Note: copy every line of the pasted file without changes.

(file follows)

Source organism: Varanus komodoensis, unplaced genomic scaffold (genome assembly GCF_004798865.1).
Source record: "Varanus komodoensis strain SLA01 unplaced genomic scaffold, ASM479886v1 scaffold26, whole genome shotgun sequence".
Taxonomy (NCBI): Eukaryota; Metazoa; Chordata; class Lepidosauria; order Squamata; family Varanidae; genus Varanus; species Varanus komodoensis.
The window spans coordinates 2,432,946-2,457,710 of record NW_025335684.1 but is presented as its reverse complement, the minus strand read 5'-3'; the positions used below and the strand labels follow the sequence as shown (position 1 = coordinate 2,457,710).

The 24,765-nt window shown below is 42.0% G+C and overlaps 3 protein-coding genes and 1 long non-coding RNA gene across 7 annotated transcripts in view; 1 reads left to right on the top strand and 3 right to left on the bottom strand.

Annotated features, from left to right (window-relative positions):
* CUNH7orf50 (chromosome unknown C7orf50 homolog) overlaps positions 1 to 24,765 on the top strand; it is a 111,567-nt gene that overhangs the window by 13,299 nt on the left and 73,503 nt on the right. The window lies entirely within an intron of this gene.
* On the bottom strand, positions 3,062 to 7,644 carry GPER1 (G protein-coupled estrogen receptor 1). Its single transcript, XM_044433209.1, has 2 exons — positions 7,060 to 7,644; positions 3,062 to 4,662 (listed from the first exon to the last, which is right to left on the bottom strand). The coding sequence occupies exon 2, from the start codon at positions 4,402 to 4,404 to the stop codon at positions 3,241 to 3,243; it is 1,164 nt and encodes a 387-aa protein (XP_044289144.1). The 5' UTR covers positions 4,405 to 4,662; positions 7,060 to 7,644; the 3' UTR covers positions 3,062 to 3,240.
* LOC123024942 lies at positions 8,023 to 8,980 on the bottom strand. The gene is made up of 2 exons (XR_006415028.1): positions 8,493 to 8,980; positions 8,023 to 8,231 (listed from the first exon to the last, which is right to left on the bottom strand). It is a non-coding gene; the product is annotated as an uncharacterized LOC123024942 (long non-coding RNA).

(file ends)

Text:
Source organism: Varanus komodoensis, unplaced genomic scaffold (genome assembly GCF_004798865.1).
Source record: "Varanus komodoensis strain SLA01 unplaced genomic scaffold, ASM479886v1 scaffold26, whole genome shotgun sequence".
Taxonomy (NCBI): Eukaryota; Metazoa; Chordata; class Lepidosauria; order Squamata; family Varanidae; genus Varanus; species Varanus komodoensis.
The window spans coordinates 2,432,946-2,457,710 of record NW_025335684.1 but is presented as its reverse complement, the minus strand read 5'-3'; the positions used below and the strand labels follow the sequence as shown (position 1 = coordinate 2,457,710).

The 24,765-nt window shown below is 42.0% G+C and overlaps 3 protein-coding genes and 1 long non-coding RNA gene across 7 annotated transcripts in view; 1 reads left to right on the top strand and 3 right to left on the bottom strand.

Annotated features, from left to right (window-relative positions):
* CUNH7orf50 (chromosome unknown C7orf50 homolog) overlaps positions 1 to 24,765 on the top strand; it is a 111,567-nt gene that overhangs the window by 13,299 nt on the left and 73,503 nt on the right. The window lies entirely within an intron of this gene.
* On the bottom strand, positions 3,062 to 7,644 carry GPER1 (G protein-coupled estrogen receptor 1). Its single transcript, XM_044433209.1, has 2 exons — positions 7,060 to 7,644; positions 3,062 to 4,662 (listed from the first exon to the last, which is right to left on the bottom strand). The coding sequence occupies exon 2, from the start codon at positions 4,402 to 4,404 to the stop codon at positions 3,241 to 3,243; it is 1,164 nt and encodes a 387-aa protein (XP_044289144.1). The 5' UTR covers positions 4,405 to 4,662; positions 7,060 to 7,644; the 3' UTR covers positions 3,062 to 3,240.
* LOC123024942 lies at positions 8,023 to 8,980 on the bottom strand. The gene is made up of 2 exons (XR_006415028.1): positions 8,493 to 8,980; positions 8,023 to 8,231 (listed from the first exon to the last, which is right to left on the bottom strand). It is a non-coding gene; the product is annotated as an uncharacterized LOC123024942 (long non-coding RNA).